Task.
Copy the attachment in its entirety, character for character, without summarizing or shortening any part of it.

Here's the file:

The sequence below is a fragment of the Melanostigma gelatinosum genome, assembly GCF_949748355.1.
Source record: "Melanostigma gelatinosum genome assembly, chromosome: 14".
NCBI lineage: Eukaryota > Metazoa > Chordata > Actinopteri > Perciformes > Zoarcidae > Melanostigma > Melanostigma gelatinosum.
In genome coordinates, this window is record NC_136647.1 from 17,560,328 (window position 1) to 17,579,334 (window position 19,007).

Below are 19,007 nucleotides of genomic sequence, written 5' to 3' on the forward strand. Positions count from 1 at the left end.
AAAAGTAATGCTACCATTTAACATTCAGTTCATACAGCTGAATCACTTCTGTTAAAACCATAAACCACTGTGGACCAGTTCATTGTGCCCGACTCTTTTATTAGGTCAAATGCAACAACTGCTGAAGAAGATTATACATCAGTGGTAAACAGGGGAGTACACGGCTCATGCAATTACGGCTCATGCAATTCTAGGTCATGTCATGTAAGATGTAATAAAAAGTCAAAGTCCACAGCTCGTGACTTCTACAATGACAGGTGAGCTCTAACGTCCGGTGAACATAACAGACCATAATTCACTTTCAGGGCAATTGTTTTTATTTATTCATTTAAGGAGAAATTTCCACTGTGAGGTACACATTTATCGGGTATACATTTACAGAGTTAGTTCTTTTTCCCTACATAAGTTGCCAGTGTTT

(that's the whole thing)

The sequence below is a fragment of the Melanostigma gelatinosum genome, assembly GCF_949748355.1.
Source record: "Melanostigma gelatinosum genome assembly, chromosome: 14".
NCBI lineage: Eukaryota > Metazoa > Chordata > Actinopteri > Perciformes > Zoarcidae > Melanostigma > Melanostigma gelatinosum.
In genome coordinates, this window is record NC_136647.1 from 17,560,328 (window position 1) to 17,579,334 (window position 19,007).

Below are 19,007 nucleotides of genomic sequence, written 5' to 3' on the forward strand. Positions count from 1 at the left end.
AAAAGTAATGCTACCATTTAACATTCAGTTCATACAGCTGAATCACTTCTGTTAAAACCATAAACCACTGTGGACCAGTTCATTGTGCCCGACTCTTTTATTAGGTCAAATGCAACAACTGCTGAAGAAGATTATACATCAGTGGTAAACAGGGGAGTACACGGCTCATGCAATTACGGCTCATGCAATTCTAGGTCATGTCATGTAAGATGTAATAAAAAGTCAAAGTCCACAGCTCGTGACTTCTACAATGACAGGTGAGCTCTAACGTCCGGTGAACATAACAGACCATAATTCACTTTCAGGGCAATTGTTTTTATTTATTCATTTAAGGAGAAATTTCCACTGTGAGGTACACATTTATCGGGTATACATTTACAGAGTTAGTTCTTTTTCCCTACATAAGTTGCCAGTGTTT